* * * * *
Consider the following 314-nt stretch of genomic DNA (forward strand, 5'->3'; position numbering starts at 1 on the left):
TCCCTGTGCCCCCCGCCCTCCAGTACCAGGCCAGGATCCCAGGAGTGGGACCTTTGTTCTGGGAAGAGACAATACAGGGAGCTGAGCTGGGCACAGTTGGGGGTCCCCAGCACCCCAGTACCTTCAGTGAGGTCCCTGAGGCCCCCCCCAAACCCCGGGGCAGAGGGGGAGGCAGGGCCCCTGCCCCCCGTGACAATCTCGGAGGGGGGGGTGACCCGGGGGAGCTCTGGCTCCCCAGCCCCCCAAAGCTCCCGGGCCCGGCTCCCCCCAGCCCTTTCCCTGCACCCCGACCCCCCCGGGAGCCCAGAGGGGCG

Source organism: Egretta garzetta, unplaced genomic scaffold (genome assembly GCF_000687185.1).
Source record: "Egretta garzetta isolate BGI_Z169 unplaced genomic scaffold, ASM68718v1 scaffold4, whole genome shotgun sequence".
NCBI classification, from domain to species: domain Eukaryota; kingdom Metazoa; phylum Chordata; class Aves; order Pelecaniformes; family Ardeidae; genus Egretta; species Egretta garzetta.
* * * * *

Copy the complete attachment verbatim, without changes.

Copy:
Consider the following 314-nt stretch of genomic DNA (forward strand, 5'->3'; position numbering starts at 1 on the left):
TCCCTGTGCCCCCCGCCCTCCAGTACCAGGCCAGGATCCCAGGAGTGGGACCTTTGTTCTGGGAAGAGACAATACAGGGAGCTGAGCTGGGCACAGTTGGGGGTCCCCAGCACCCCAGTACCTTCAGTGAGGTCCCTGAGGCCCCCCCCAAACCCCGGGGCAGAGGGGGAGGCAGGGCCCCTGCCCCCCGTGACAATCTCGGAGGGGGGGGTGACCCGGGGGAGCTCTGGCTCCCCAGCCCCCCAAAGCTCCCGGGCCCGGCTCCCCCCAGCCCTTTCCCTGCACCCCGACCCCCCCGGGAGCCCAGAGGGGCG

Source organism: Egretta garzetta, unplaced genomic scaffold (genome assembly GCF_000687185.1).
Source record: "Egretta garzetta isolate BGI_Z169 unplaced genomic scaffold, ASM68718v1 scaffold4, whole genome shotgun sequence".
NCBI classification, from domain to species: domain Eukaryota; kingdom Metazoa; phylum Chordata; class Aves; order Pelecaniformes; family Ardeidae; genus Egretta; species Egretta garzetta.